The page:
80 years ago, scientists theorized that it was possible to create matter from light by colliding photons with each other. Physicists at the Imperial College of London have now figured out a way to prove this.
The theory behind this was originally forwarded by John Wheeler and Gregory Briet back in 1934. The duo said that colliding two photons will create an electron and a positron. In other words, photons which are light could be used to create actual matter.
The theory has been held as sound over the years, although proving it has turned out to be a particularly tricky task. A team of three physicists at Imperial College has finally come up with a set of equipment which may show the practical manifestation of the phenomenon.
The machine itself makes use of existing technologies. It comprises of two steps. In the first step, laser beam is used to excite and speed up electrons so much so that they reach the speed of the light. Then these electrons are directed at a slab of gold. The collision creates highly energetic photons.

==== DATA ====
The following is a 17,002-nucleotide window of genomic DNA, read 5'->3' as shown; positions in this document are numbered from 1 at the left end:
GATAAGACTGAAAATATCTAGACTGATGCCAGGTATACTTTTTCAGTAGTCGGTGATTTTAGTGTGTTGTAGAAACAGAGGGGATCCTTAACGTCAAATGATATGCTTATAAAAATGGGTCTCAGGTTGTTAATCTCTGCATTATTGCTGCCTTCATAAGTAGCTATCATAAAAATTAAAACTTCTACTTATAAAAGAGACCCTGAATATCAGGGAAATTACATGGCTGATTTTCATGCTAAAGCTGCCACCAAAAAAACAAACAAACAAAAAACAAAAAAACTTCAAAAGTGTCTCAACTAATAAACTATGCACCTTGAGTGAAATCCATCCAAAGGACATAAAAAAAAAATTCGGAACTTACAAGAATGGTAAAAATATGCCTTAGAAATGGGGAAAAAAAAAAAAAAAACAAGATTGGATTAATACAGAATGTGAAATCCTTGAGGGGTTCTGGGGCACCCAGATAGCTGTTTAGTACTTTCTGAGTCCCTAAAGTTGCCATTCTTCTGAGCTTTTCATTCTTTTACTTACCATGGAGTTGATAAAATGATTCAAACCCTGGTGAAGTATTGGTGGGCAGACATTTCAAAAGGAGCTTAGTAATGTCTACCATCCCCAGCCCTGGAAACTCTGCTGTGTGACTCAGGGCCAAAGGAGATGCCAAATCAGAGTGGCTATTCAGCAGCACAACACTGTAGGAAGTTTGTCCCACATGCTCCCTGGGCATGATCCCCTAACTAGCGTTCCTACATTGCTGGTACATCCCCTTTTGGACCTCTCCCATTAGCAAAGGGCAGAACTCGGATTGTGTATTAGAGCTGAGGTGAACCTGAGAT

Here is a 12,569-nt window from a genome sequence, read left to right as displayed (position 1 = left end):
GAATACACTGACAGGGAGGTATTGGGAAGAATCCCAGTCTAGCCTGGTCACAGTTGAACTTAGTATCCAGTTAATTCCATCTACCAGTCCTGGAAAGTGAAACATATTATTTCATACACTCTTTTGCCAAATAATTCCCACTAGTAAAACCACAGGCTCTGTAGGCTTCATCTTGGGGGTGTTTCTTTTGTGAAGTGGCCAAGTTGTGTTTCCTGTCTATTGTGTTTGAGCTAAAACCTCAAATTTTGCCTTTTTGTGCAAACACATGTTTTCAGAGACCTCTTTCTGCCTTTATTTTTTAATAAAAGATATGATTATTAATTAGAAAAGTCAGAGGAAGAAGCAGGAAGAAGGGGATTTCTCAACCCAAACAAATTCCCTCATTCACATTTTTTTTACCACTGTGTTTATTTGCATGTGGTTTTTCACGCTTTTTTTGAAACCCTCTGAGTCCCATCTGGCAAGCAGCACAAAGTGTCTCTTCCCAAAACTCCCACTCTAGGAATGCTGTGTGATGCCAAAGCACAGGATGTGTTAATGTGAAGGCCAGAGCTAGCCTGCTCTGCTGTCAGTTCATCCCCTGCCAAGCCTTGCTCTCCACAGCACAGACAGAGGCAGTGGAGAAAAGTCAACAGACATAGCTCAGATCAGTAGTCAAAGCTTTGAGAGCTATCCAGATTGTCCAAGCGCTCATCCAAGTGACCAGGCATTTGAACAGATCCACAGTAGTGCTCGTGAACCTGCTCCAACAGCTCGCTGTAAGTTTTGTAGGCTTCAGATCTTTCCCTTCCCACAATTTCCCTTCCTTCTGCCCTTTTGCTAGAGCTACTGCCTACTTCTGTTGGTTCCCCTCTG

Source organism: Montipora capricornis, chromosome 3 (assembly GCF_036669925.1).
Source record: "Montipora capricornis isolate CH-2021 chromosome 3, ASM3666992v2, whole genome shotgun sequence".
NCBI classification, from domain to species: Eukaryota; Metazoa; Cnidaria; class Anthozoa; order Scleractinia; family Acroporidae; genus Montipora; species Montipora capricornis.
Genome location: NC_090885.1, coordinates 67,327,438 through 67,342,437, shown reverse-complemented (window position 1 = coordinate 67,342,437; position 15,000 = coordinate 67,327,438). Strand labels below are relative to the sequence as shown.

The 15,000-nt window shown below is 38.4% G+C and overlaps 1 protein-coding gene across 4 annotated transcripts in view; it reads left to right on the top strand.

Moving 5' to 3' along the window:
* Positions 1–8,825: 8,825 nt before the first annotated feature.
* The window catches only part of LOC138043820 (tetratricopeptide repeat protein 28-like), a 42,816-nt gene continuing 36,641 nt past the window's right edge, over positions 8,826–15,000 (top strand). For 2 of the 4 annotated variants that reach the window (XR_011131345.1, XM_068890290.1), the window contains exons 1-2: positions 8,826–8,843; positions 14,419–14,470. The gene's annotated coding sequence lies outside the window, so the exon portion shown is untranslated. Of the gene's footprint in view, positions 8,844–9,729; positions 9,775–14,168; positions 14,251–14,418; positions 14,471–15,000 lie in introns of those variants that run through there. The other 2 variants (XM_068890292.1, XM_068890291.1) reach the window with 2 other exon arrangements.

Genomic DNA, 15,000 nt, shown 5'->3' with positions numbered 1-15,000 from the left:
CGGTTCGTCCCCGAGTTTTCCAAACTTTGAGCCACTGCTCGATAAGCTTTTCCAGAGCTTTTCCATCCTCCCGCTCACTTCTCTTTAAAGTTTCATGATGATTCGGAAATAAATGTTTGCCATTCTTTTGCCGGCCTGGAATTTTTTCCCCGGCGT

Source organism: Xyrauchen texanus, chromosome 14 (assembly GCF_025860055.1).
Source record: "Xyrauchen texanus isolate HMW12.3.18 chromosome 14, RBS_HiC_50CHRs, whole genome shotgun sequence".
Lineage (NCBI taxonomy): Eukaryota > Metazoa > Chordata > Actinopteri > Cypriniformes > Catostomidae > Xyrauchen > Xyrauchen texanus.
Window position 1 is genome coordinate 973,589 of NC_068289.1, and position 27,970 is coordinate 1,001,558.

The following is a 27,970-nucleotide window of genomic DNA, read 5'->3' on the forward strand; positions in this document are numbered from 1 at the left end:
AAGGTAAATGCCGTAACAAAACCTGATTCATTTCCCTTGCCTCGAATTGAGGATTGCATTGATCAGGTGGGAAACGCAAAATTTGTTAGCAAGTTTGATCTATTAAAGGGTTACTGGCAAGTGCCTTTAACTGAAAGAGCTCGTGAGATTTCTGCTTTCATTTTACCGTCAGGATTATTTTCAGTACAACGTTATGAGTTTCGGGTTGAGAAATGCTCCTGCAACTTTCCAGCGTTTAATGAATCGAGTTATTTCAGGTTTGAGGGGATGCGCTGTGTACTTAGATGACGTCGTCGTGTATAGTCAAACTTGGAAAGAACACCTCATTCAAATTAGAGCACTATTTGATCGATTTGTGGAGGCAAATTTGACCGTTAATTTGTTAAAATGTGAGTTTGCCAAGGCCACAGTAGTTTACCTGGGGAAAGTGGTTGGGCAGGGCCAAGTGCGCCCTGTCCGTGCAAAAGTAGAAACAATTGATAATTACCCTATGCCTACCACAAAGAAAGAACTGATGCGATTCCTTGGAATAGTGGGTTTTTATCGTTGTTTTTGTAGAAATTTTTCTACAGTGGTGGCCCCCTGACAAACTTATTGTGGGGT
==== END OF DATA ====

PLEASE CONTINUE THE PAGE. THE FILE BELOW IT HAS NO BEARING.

The second step comprises of firing a high-energy laser beam into a gold canister called ‘hohlraum.’ The beam strikes the canister and creates thermal radiation field. Next, the photon beam is directed into this hohlraum and photons from both steps collide with each other and it may finally be possible to determine the creation of matter in this moment.
Professor Steven Rose of Imperial College says, “Despite all physicists accepting the theory to be true, when Breit and Wheeler first proposed the theory, they said that they never expected it be shown in the laboratory. Today, nearly 80 years later, we prove them wrong. What was so surprising to us was the discovery of how we can create matter directly from light using the technology that we have today in the UK. As we are theorists we are now talking to others who can use our ideas to undertake this landmark experiment.”
For now, the team has merely revealed the method in a research published recently. They are now in the process of setting up the equipment and making other preparations to go forward with the experiment. The plan is to set up and execute the experiment within the next 12 months. So let’s keep our fingers crossed.